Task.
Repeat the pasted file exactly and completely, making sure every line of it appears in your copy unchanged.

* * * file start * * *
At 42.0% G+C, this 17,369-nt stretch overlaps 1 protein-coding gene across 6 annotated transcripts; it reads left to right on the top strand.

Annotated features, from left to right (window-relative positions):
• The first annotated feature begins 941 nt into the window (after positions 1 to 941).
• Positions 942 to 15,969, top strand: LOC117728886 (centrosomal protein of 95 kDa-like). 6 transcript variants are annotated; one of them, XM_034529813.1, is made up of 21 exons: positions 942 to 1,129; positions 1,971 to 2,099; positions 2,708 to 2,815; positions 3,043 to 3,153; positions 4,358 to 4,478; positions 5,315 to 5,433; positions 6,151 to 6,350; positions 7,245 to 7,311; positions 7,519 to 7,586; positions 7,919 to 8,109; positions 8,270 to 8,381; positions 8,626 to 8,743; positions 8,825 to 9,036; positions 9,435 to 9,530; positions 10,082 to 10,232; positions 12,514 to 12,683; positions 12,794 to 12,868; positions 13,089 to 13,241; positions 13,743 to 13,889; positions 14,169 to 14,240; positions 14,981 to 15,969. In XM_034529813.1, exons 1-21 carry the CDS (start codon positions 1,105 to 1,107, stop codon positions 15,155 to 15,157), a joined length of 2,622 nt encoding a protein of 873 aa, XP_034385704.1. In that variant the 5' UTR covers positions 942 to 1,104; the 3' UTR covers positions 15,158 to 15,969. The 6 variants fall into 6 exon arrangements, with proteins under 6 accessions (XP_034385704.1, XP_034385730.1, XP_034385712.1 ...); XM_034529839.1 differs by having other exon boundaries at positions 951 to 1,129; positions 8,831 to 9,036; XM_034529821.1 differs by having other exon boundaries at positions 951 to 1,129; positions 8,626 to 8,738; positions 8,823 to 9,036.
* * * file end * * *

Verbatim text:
At 42.0% G+C, this 17,369-nt stretch overlaps 1 protein-coding gene across 6 annotated transcripts; it reads left to right on the top strand.

Annotated features, from left to right (window-relative positions):
• The first annotated feature begins 941 nt into the window (after positions 1 to 941).
• Positions 942 to 15,969, top strand: LOC117728886 (centrosomal protein of 95 kDa-like). 6 transcript variants are annotated; one of them, XM_034529813.1, is made up of 21 exons: positions 942 to 1,129; positions 1,971 to 2,099; positions 2,708 to 2,815; positions 3,043 to 3,153; positions 4,358 to 4,478; positions 5,315 to 5,433; positions 6,151 to 6,350; positions 7,245 to 7,311; positions 7,519 to 7,586; positions 7,919 to 8,109; positions 8,270 to 8,381; positions 8,626 to 8,743; positions 8,825 to 9,036; positions 9,435 to 9,530; positions 10,082 to 10,232; positions 12,514 to 12,683; positions 12,794 to 12,868; positions 13,089 to 13,241; positions 13,743 to 13,889; positions 14,169 to 14,240; positions 14,981 to 15,969. In XM_034529813.1, exons 1-21 carry the CDS (start codon positions 1,105 to 1,107, stop codon positions 15,155 to 15,157), a joined length of 2,622 nt encoding a protein of 873 aa, XP_034385704.1. In that variant the 5' UTR covers positions 942 to 1,104; the 3' UTR covers positions 15,158 to 15,969. The 6 variants fall into 6 exon arrangements, with proteins under 6 accessions (XP_034385704.1, XP_034385730.1, XP_034385712.1 ...); XM_034529839.1 differs by having other exon boundaries at positions 951 to 1,129; positions 8,831 to 9,036; XM_034529821.1 differs by having other exon boundaries at positions 951 to 1,129; positions 8,626 to 8,738; positions 8,823 to 9,036.